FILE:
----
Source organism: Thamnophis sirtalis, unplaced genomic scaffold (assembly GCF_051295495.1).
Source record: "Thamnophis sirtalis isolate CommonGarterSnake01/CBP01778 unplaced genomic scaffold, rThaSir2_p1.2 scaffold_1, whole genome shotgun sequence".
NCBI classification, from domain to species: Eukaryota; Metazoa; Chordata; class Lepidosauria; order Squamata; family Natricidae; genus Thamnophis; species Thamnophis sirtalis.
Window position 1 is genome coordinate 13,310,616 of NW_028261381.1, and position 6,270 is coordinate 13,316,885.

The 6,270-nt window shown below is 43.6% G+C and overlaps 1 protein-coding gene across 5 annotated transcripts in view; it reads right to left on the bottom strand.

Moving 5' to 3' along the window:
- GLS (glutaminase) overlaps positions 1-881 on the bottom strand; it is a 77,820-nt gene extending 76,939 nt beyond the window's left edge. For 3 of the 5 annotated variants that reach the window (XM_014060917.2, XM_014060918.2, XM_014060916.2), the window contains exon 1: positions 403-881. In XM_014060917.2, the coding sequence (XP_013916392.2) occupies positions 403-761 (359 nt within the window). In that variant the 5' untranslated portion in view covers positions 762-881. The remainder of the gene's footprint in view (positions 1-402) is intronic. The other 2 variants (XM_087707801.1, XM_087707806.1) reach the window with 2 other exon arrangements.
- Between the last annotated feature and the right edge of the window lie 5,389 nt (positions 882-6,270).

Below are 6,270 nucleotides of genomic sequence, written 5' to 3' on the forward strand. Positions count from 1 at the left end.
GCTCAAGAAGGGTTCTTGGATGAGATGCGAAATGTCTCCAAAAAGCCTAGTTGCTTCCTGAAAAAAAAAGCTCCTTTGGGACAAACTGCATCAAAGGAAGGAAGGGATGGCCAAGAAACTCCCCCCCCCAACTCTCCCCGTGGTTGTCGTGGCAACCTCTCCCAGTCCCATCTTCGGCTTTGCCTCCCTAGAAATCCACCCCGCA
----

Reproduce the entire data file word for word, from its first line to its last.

Source organism: Thamnophis sirtalis, unplaced genomic scaffold (assembly GCF_051295495.1).
Source record: "Thamnophis sirtalis isolate CommonGarterSnake01/CBP01778 unplaced genomic scaffold, rThaSir2_p1.2 scaffold_1, whole genome shotgun sequence".
NCBI classification, from domain to species: Eukaryota; Metazoa; Chordata; class Lepidosauria; order Squamata; family Natricidae; genus Thamnophis; species Thamnophis sirtalis.
Window position 1 is genome coordinate 13,310,616 of NW_028261381.1, and position 6,270 is coordinate 13,316,885.

The 6,270-nt window shown below is 43.6% G+C and overlaps 1 protein-coding gene across 5 annotated transcripts in view; it reads right to left on the bottom strand.

Moving 5' to 3' along the window:
- GLS (glutaminase) overlaps positions 1-881 on the bottom strand; it is a 77,820-nt gene extending 76,939 nt beyond the window's left edge. For 3 of the 5 annotated variants that reach the window (XM_014060917.2, XM_014060918.2, XM_014060916.2), the window contains exon 1: positions 403-881. In XM_014060917.2, the coding sequence (XP_013916392.2) occupies positions 403-761 (359 nt within the window). In that variant the 5' untranslated portion in view covers positions 762-881. The remainder of the gene's footprint in view (positions 1-402) is intronic. The other 2 variants (XM_087707801.1, XM_087707806.1) reach the window with 2 other exon arrangements.
- Between the last annotated feature and the right edge of the window lie 5,389 nt (positions 882-6,270).

Below are 6,270 nucleotides of genomic sequence, written 5' to 3' on the forward strand. Positions count from 1 at the left end.
GCTCAAGAAGGGTTCTTGGATGAGATGCGAAATGTCTCCAAAAAGCCTAGTTGCTTCCTGAAAAAAAAAGCTCCTTTGGGACAAACTGCATCAAAGGAAGGAAGGGATGGCCAAGAAACTCCCCCCCCCAACTCTCCCCGTGGTTGTCGTGGCAACCTCTCCCAGTCCCATCTTCGGCTTTGCCTCCCTAGAAATCCACCCCGCA